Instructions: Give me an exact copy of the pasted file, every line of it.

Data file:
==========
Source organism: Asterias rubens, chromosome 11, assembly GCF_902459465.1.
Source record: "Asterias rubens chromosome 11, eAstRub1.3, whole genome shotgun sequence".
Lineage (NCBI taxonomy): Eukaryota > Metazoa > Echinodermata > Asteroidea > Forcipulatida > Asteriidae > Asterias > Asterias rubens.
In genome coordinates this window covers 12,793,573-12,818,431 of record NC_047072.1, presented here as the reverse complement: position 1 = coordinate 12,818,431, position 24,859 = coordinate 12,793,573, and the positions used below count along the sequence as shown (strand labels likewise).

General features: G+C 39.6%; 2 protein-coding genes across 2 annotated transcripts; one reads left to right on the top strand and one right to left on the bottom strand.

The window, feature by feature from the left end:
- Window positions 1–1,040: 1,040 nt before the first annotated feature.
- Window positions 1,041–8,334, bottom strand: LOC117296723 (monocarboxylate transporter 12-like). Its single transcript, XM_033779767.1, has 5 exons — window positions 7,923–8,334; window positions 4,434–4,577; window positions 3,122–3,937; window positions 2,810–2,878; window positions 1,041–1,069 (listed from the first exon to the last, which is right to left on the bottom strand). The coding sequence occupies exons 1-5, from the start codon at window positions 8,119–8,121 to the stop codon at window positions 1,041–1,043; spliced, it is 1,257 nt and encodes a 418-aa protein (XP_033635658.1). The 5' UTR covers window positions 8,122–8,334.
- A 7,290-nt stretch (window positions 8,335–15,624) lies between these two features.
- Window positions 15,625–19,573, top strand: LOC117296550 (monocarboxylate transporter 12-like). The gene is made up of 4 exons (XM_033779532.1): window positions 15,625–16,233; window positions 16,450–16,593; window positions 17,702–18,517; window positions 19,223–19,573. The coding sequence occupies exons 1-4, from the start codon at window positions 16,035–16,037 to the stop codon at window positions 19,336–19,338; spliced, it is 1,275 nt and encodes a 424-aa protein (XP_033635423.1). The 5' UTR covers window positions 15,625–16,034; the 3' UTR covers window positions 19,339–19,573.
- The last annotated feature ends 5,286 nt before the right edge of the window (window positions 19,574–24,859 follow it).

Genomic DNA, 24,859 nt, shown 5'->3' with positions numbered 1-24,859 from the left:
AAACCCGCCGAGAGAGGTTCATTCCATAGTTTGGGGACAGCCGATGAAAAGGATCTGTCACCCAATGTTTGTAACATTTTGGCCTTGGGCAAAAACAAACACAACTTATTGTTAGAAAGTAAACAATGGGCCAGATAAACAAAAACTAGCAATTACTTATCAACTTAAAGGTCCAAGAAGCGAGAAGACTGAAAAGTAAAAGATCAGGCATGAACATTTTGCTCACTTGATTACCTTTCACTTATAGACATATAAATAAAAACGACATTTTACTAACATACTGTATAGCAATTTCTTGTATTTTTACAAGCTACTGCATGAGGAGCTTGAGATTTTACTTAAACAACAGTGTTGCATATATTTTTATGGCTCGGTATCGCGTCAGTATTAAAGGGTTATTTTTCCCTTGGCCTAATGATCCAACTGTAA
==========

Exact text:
Source organism: Asterias rubens, chromosome 11, assembly GCF_902459465.1.
Source record: "Asterias rubens chromosome 11, eAstRub1.3, whole genome shotgun sequence".
Lineage (NCBI taxonomy): Eukaryota > Metazoa > Echinodermata > Asteroidea > Forcipulatida > Asteriidae > Asterias > Asterias rubens.
In genome coordinates this window covers 12,793,573-12,818,431 of record NC_047072.1, presented here as the reverse complement: position 1 = coordinate 12,818,431, position 24,859 = coordinate 12,793,573, and the positions used below count along the sequence as shown (strand labels likewise).

General features: G+C 39.6%; 2 protein-coding genes across 2 annotated transcripts; one reads left to right on the top strand and one right to left on the bottom strand.

The window, feature by feature from the left end:
- Window positions 1–1,040: 1,040 nt before the first annotated feature.
- Window positions 1,041–8,334, bottom strand: LOC117296723 (monocarboxylate transporter 12-like). Its single transcript, XM_033779767.1, has 5 exons — window positions 7,923–8,334; window positions 4,434–4,577; window positions 3,122–3,937; window positions 2,810–2,878; window positions 1,041–1,069 (listed from the first exon to the last, which is right to left on the bottom strand). The coding sequence occupies exons 1-5, from the start codon at window positions 8,119–8,121 to the stop codon at window positions 1,041–1,043; spliced, it is 1,257 nt and encodes a 418-aa protein (XP_033635658.1). The 5' UTR covers window positions 8,122–8,334.
- A 7,290-nt stretch (window positions 8,335–15,624) lies between these two features.
- Window positions 15,625–19,573, top strand: LOC117296550 (monocarboxylate transporter 12-like). The gene is made up of 4 exons (XM_033779532.1): window positions 15,625–16,233; window positions 16,450–16,593; window positions 17,702–18,517; window positions 19,223–19,573. The coding sequence occupies exons 1-4, from the start codon at window positions 16,035–16,037 to the stop codon at window positions 19,336–19,338; spliced, it is 1,275 nt and encodes a 424-aa protein (XP_033635423.1). The 5' UTR covers window positions 15,625–16,034; the 3' UTR covers window positions 19,339–19,573.
- The last annotated feature ends 5,286 nt before the right edge of the window (window positions 19,574–24,859 follow it).

Genomic DNA, 24,859 nt, shown 5'->3' with positions numbered 1-24,859 from the left:
AAACCCGCCGAGAGAGGTTCATTCCATAGTTTGGGGACAGCCGATGAAAAGGATCTGTCACCCAATGTTTGTAACATTTTGGCCTTGGGCAAAAACAAACACAACTTATTGTTAGAAAGTAAACAATGGGCCAGATAAACAAAAACTAGCAATTACTTATCAACTTAAAGGTCCAAGAAGCGAGAAGACTGAAAAGTAAAAGATCAGGCATGAACATTTTGCTCACTTGATTACCTTTCACTTATAGACATATAAATAAAAACGACATTTTACTAACATACTGTATAGCAATTTCTTGTATTTTTACAAGCTACTGCATGAGGAGCTTGAGATTTTACTTAAACAACAGTGTTGCATATATTTTTATGGCTCGGTATCGCGTCAGTATTAAAGGGTTATTTTTCCCTTGGCCTAATGATCCAACTGTAA